This project aims to further understand the adverse consequences of hypercortisolemia by investigatingpro- inflammatory markers, the GH/IGF-1 axis, and gastrointestinal appetite hormones in patients with chronic glucocorticoid excess. For this, we plan to follow patients with Cushing's Disease, due to an ACTH-secreting pituitary tumor, over time before and after surgical treatment.
The specific aims of the research proposal are to: 1) determine whether patients with Cushing's Disease have elevated serum pro-inflammatorymarkers compared to obese BMI- matched and lean controls;2) follow GH/IGF-1 deficient Cushing's patients to determine if GH/IGF-1 deficiency confers increased risk for the metabolic syndrome and visceral adiposity in cured patients;3) characterize appetite and fasting and post-meal total and active ghrelin and PYY to determine their role in the increased appetite and abnormal body composition of glucocorticoid excess;and 4) quantify body composition, particularly adipose tissue distribution, by whole-body MRI, with respect to the adipokines leptin and adiponectin. Given our unique access to a large population of patients with pituitary Cushing's Disease, we have the ability to investigate these novel chronic effects of hypercortisolemia. In doing so, we hope to yield important new information on the metabolic and body composition abnormalities resulting from excess glucocorticoid exposure, and the pathogenesis of visceral adiposity in general. The primary overall objective of this career development award application is to provide support that will enable me to gain new research skills and experience in a mentored environment, and ultimately allow me to develop into a successful independent researcher in the areas of neuroendocrinology and pituitary diseases. My current environment is ideally suited to achieve this goal. Through Dr. Post, I have access to a large cohort of Cushing's Disease patients. My two mentors, Dr. Pamela Freda and Dr. Derek LeRoith, are highly qualified and experienced researchers in the areas of pituitary disease/acromegaly and IGF-1/obesity, respectively, and are committed to providing me with the support I need to pursue my research plans and to develop into an independent investigator.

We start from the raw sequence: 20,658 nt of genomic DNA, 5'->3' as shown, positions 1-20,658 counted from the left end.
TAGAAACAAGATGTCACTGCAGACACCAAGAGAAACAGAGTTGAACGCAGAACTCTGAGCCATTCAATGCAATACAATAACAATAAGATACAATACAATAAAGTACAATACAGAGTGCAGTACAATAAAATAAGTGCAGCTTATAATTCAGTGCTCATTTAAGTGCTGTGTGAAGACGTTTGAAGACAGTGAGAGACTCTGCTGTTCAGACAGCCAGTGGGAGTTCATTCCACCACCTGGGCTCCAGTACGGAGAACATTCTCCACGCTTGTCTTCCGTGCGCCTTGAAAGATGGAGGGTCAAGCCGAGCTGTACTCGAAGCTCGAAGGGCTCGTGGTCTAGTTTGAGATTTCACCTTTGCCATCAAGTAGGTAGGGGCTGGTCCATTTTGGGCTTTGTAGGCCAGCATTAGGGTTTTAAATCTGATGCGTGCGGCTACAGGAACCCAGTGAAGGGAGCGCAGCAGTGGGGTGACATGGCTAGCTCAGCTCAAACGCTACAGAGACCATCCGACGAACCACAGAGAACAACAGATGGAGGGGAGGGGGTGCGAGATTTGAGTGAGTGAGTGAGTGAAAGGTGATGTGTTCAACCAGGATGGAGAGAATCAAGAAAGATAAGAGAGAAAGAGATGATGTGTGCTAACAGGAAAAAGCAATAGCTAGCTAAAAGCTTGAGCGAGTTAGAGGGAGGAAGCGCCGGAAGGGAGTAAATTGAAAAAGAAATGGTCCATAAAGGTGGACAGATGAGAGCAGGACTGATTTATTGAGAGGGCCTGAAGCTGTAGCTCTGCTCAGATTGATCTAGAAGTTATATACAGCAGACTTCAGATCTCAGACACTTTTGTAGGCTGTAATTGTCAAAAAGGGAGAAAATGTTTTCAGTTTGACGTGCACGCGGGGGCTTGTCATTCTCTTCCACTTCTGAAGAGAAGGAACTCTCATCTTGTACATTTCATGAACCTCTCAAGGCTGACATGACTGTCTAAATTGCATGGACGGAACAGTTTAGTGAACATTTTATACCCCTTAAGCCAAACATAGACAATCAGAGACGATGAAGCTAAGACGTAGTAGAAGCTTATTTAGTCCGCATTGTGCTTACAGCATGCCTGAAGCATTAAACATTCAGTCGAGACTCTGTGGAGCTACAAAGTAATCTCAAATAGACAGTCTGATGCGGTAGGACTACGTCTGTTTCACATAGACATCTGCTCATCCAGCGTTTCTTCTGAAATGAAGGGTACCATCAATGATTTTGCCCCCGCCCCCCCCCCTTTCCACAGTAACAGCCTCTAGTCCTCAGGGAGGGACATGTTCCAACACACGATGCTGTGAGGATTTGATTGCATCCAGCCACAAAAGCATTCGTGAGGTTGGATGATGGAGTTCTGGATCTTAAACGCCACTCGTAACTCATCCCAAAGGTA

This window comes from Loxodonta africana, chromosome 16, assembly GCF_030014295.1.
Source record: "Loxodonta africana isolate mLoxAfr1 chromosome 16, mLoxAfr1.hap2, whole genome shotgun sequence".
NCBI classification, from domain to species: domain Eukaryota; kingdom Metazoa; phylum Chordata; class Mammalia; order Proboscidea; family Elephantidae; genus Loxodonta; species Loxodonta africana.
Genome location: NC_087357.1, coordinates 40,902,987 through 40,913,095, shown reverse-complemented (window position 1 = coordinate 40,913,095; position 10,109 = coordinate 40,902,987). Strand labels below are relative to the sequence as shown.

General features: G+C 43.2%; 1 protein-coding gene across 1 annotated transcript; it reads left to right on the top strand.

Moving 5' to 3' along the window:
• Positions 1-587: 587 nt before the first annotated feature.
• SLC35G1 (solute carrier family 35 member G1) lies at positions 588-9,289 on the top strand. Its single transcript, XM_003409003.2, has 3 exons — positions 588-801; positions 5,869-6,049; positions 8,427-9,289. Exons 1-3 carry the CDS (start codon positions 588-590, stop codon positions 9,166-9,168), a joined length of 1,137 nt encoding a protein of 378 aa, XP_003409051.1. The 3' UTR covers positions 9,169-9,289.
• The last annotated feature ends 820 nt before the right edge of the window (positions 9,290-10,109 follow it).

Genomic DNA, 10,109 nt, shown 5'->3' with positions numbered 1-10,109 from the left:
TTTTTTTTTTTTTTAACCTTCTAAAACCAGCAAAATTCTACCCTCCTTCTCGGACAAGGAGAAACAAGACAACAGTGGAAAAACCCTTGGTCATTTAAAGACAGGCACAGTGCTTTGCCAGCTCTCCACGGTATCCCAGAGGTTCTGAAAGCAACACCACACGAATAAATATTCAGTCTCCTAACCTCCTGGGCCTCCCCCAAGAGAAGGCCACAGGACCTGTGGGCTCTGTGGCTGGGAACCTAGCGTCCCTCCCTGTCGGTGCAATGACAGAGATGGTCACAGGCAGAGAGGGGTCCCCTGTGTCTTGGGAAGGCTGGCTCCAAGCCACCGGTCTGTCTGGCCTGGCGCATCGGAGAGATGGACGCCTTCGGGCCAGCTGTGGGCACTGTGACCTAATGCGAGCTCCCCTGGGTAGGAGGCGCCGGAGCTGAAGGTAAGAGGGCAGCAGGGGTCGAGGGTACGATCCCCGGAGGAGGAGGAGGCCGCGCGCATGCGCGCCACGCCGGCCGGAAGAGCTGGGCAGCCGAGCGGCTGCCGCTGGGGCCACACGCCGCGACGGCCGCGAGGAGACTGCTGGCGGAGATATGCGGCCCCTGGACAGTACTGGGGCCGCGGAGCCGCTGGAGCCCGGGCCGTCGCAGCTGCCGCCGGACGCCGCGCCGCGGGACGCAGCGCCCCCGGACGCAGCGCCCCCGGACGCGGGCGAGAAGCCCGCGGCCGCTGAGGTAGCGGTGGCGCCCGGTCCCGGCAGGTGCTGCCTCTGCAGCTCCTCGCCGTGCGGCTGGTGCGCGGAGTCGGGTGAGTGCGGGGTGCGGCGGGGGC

The current widespread use of glucocorticoids results in a high prevalence of iatrogenic Cushing's Syndrome, which is associated with profound body composition changes, the metabolic syndrome, and increased cardiovascular risk. The studies outlined in this proposal aim to investigate the poorly understood mechanisms by which hypercortisolemia causes these metabolic and phenotypic changes.
|Geer, Eliza B; Islam, Julie; Buettner, Christoph (2014) Mechanisms of glucocorticoid-induced insulin resistance: focus on adipose tissue function and lipid metabolism. Endocrinol Metab Clin North Am 43:75-102|
|Sundaram, Nina K; Carluccio, Alessia; Geer, Eliza B (2014) Characterization of persistent and recurrent Cushing's disease. Pituitary 17:381-91|
|Lambert, Jessica K; Goldberg, Levana; Fayngold, Sofia et al. (2013) Predictors of mortality and long-term outcomes in treated Cushing's disease: a study of 346 patients. J Clin Endocrinol Metab 98:1022-30|
|Geer, Eliza B; Shen, Wei; Strohmayer, Erika et al. (2012) Body composition and cardiovascular risk markers after remission of Cushing's disease: a prospective study using whole-body MRI. J Clin Endocrinol Metab 97:1702-11|
|Geer, Eliza B; Shen, Wei; Gallagher, Dympna et al. (2010) MRI assessment of lean and adipose tissue distribution in female patients with Cushing's disease. Clin Endocrinol (Oxf) 73:469-75|
|Geer, Eliza B; Shen, Wei (2009) Gender differences in insulin resistance, body composition, and energy balance. Gend Med 6 Suppl 1:60-75|